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To think this wasn't a great example of customer relations?

36 replies

NoisyBrain · 28/07/2017 14:47

Popped into Tesco before work the other morning to grab something for that day's lunch and decided to get a coffee from their self-service Costa machine.

There were two members of staff (a young lad, in his early 20s I'd guess, and a woman of around 50) standing talking next to the machine, which is next to the sandwiches. They both saw me, as I had to walk around them to get my sandwich. Just as I approached the coffee machine, the lad stepped in front of me and got himself a coffee.

AIBU have been Hmm that it didn't even cross his mind that it might be polite to at least offer to let a paying customer go first, and also that the older woman didn't say anything? It's not like he physically elbowed me out of the way but he knew I was going for a coffee. He took bloody ages too, faffing around putting sugar in and finding a lid .

OP posts:

MargaretTwatyer · 28/07/2017 14:52

Er, he was a paying customer too. Tesco won't be giving away break time lattes. How bloody entitled.


SheSaidHeSaid · 28/07/2017 14:54

He was probably on his lunch break and so a paying customer too.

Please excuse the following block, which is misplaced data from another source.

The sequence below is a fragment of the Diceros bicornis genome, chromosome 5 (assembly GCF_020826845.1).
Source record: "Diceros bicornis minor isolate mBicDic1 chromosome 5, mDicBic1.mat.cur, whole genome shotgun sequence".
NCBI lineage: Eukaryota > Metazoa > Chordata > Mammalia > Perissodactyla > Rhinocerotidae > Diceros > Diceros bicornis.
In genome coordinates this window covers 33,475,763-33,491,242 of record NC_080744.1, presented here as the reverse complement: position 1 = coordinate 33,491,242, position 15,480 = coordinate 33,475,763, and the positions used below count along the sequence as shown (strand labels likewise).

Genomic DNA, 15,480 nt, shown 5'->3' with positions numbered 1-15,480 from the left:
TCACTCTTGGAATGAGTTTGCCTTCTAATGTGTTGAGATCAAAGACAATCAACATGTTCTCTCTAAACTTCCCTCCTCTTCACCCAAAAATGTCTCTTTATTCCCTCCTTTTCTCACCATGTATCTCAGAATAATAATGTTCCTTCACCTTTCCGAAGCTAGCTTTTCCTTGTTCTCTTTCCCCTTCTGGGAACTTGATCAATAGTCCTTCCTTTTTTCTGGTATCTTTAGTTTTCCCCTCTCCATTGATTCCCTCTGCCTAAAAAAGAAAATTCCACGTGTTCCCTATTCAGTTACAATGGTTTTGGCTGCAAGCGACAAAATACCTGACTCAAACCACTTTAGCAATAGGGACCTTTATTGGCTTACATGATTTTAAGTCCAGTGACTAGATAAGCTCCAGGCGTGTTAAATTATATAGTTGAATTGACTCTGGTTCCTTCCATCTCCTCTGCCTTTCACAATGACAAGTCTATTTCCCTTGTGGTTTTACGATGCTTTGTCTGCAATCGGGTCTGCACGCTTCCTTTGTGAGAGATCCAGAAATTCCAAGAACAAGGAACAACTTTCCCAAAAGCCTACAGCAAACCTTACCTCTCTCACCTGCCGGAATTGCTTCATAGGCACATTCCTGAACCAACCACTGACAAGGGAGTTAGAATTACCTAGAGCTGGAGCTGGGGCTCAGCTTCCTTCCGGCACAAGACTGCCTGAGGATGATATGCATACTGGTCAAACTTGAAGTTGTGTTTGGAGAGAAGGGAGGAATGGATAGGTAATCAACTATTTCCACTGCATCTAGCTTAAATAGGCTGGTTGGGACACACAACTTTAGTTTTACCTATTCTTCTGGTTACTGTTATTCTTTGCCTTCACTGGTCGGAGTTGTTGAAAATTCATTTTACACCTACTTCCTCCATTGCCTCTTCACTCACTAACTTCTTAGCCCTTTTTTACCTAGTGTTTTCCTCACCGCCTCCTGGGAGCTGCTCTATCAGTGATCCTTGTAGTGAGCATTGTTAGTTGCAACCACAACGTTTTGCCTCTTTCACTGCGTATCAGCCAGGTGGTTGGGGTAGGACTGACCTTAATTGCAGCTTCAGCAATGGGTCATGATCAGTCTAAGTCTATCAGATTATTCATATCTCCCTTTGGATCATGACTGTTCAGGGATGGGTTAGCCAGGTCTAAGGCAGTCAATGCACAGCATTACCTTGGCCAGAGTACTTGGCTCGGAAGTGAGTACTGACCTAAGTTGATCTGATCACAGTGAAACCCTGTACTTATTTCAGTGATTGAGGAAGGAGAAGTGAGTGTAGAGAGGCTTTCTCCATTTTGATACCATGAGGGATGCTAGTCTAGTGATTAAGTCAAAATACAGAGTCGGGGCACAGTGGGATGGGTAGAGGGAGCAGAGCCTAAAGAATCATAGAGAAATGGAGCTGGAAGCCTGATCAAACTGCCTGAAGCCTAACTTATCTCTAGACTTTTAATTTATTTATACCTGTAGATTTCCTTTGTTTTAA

I wouldn't get worked up over it.


DJBaggySmalls · 28/07/2017 14:56

If he is on his break he is paying for his coffee and being timed.


leafv · 28/07/2017 14:58

As pp have said he would have been paying for it. If a Tesco member of staff was in front of me with shopping at a checkout I wouldn't expect to go in front of them.


Thunderthighs11 · 28/07/2017 14:59

He probably hadn't started work yet either and was grabbing a coffee too. One he would also have to pay for
You're very entitled to think you had an automatic right to go first. Staff are do not need to be subservient to customers under any circumstances.


HateSummer · 28/07/2017 15:01

How was he on his lunch break in the morning?! Confused

I think he was rude too op.


Sparklingbrook · 28/07/2017 15:09

Do you know if he was having his break? Presumably while you got your sandwich he was queuing? is this another AIBU where you really had to be there to know.


unfortunateevents · 28/07/2017 15:11

How was he on his lunch break in the morning?! - if it was a 24 hour Tesco he had probably been working all night! Anyway, it's irrelevant what break of the day he was on, Tesco don't give out free drinks to staff or allow staff working to just stop off at the coffee machine when they feel like it, so if he was getting a coffee you can be sure he was on a break, hadn't started work or was just finishing work!

Yes, you were entitled OP - next thing people will be complaining that members of staff pulled out of the supermarket car park in front of them!


Thunderthighs11 · 28/07/2017 15:11

Hatesummer, lots of staff start a lot earlier than opening time so it could've been that or he may have been grabbing a coffee before he started


SheSaidHeSaid · 28/07/2017 15:12

Lunch break, breakfast break, tea break... same thing.